And of course, souvereignty depends on peoples' preparedness to defend their country. You don't maintain sovereignty by renaming postal offices (like Chen Shui-bian did).

Gilman Grundy said...

Wow, that Chinaplus article is, ummm, somewhat one-sided in its interpretation of this study.

And yeah, the one thing I find a big turn-off about the Taiwanese independence movement (at least amongst its expat devotees) is its focus on policing language (so no saying "mainland" even though that's what most Taiwanese call the mainland) and culture-warring over symbols rather than any matters of substance. It's tiresome. It achieves nothing. It's the one small area in which Taiwanese independence is just a mirror-image of Chinese nationalism. It wouldn't surprise me if increasing numbers of Taiwanese feel the same.

"Taiwanese and Chinese" is a nice place to be, it fits the status quo, it doesn't require a rejection of a particular identity. It also doesn't mean that the people who identify that way are necessarily any more sympathetic to the CCP's annexationist goals than anyone else.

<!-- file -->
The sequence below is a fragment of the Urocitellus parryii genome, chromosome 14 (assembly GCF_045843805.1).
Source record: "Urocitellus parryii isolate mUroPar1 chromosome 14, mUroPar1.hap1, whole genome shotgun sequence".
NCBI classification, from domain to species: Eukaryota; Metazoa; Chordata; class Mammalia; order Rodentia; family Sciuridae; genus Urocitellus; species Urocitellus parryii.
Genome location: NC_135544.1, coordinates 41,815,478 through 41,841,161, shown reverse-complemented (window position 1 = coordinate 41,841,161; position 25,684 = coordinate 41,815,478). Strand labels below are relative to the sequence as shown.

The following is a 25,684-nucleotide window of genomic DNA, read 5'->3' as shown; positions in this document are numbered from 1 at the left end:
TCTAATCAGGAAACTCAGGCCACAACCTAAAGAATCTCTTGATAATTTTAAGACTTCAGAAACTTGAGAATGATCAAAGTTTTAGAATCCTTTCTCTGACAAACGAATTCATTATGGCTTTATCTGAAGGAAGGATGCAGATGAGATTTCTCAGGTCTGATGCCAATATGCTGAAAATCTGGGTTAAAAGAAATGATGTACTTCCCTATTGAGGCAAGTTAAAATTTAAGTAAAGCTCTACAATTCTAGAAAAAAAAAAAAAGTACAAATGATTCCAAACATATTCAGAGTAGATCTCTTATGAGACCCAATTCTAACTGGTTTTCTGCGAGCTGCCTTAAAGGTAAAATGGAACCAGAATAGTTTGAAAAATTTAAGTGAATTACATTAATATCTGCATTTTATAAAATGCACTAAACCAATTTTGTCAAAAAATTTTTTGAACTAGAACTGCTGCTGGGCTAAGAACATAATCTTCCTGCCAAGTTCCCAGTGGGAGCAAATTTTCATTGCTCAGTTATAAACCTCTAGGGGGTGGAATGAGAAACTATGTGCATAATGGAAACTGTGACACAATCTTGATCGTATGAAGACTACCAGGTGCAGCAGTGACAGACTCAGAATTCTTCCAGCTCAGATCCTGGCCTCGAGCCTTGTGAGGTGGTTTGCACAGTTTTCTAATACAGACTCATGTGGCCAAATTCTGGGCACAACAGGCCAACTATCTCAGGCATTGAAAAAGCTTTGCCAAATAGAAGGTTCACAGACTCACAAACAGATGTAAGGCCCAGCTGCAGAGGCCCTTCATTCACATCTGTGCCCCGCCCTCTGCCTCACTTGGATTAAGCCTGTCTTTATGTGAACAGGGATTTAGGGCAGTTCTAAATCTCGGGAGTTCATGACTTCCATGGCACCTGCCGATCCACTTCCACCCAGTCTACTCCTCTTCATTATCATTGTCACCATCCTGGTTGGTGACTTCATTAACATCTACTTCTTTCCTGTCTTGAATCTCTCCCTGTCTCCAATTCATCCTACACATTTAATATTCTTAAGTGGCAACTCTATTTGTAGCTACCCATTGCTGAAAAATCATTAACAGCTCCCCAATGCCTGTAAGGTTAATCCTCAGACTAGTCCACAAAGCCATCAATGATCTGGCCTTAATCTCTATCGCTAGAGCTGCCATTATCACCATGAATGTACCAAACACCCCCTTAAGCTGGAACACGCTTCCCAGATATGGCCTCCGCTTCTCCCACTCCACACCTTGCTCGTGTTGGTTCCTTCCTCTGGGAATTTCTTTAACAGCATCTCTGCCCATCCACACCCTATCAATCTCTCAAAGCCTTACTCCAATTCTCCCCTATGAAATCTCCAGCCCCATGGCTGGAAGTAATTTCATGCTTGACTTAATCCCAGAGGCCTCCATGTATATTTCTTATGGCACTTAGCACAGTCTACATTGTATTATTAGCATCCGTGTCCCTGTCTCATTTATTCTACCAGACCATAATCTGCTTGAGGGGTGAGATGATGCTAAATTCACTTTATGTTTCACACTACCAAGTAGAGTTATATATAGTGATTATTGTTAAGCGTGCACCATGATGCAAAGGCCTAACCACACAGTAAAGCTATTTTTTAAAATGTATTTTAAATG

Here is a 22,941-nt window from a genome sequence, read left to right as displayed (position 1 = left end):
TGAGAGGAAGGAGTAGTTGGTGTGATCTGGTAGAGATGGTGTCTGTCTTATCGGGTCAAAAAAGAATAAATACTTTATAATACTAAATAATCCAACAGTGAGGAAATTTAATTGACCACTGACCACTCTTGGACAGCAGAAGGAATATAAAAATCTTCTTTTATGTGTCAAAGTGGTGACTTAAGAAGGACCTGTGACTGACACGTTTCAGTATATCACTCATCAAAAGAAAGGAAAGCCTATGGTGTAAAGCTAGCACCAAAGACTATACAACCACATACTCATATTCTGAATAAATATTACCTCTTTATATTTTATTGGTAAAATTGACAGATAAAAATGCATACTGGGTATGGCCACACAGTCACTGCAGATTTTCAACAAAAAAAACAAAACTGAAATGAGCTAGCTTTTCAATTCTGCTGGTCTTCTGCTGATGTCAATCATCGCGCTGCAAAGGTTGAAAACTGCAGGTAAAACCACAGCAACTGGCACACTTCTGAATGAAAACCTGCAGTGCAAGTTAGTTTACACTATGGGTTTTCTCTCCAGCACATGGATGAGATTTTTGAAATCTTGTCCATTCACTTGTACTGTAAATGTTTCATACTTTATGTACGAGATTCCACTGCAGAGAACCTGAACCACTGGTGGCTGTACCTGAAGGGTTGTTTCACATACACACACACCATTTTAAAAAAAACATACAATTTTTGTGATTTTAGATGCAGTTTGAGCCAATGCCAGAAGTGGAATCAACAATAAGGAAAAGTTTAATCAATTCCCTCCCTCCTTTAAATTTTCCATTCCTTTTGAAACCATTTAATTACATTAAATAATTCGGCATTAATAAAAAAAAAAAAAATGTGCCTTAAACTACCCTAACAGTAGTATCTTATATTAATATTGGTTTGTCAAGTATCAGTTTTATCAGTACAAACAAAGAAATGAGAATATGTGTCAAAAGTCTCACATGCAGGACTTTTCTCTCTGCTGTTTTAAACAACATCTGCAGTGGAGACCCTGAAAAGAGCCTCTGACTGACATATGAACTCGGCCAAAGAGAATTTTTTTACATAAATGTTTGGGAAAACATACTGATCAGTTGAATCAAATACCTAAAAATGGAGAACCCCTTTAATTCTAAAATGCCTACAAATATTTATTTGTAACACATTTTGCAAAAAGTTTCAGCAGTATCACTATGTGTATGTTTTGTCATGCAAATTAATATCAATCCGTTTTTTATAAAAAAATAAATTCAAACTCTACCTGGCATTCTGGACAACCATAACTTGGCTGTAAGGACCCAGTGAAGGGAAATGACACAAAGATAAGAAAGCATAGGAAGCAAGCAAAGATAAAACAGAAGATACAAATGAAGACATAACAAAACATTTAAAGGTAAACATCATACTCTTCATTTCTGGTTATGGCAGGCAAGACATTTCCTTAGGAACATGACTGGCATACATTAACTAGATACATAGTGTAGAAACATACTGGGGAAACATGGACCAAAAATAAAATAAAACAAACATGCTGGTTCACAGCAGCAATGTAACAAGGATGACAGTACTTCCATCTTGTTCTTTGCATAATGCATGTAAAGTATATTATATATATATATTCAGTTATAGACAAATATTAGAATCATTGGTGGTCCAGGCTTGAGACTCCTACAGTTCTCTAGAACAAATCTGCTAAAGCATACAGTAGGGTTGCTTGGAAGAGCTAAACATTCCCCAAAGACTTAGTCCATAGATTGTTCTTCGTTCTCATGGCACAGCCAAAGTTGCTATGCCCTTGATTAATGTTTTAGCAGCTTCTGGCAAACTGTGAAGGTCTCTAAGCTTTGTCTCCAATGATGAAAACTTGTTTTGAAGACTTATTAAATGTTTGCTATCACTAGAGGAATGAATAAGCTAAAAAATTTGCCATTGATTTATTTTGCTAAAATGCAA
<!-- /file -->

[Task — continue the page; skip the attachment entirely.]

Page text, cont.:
Ji Xiang said...

I once got into an argument on Facebook with a bunch of politicized Westerners living in Taiwan about whether the Taiwanese cultural identity could be said to be "Chinese" or not. When I argued that in many ways it could, someone accused me of being a paid "wu mao". This was in spite of the fact that I had stated clearly that the Taiwanese have every right to decide for themselves whether they should be a sovereign country or not.

The people I argued with all displayed a certain degree of closed-mindedness and dogmatism. I was told that the Taiwanese language is in no way a variant of Chinese, because it includes Japanese loanwords you see, even though it is still entirely understandable to speakers of Minnan from Fujian province. I was also told that when I went to Taiwan the locals who told me their views on Taiwanese identity were just humouring me, because they knew that I live in Beijing and thus I must have acquired hopelessly Sinocentric views. I was told that Taiwanese culture is obviously nothing to do with Chinese culture, because it includes aboriginal influences (which are really very weak).

I got the feeling I was talking to people who had become fanatics on the topic of Taiwanese identity, and were no longer able to accept any dissenting views. It is curious how many Westerners who live in Taiwan seem to go down this path.

Gilman Grundy said...

"I got the feeling I was talking to people who had become fanatics on the topic of Taiwanese identity, and were no longer able to accept any dissenting views. It is curious how many Westerners who live in Taiwan seem to go down this path."

I've never met even a single Taiwan expat who supported the KMT. Imagine never meeting a foreigner living in the UK who supported or was even sympathetic to the Conservatives?

I think the answer as to why boils down to a few factors: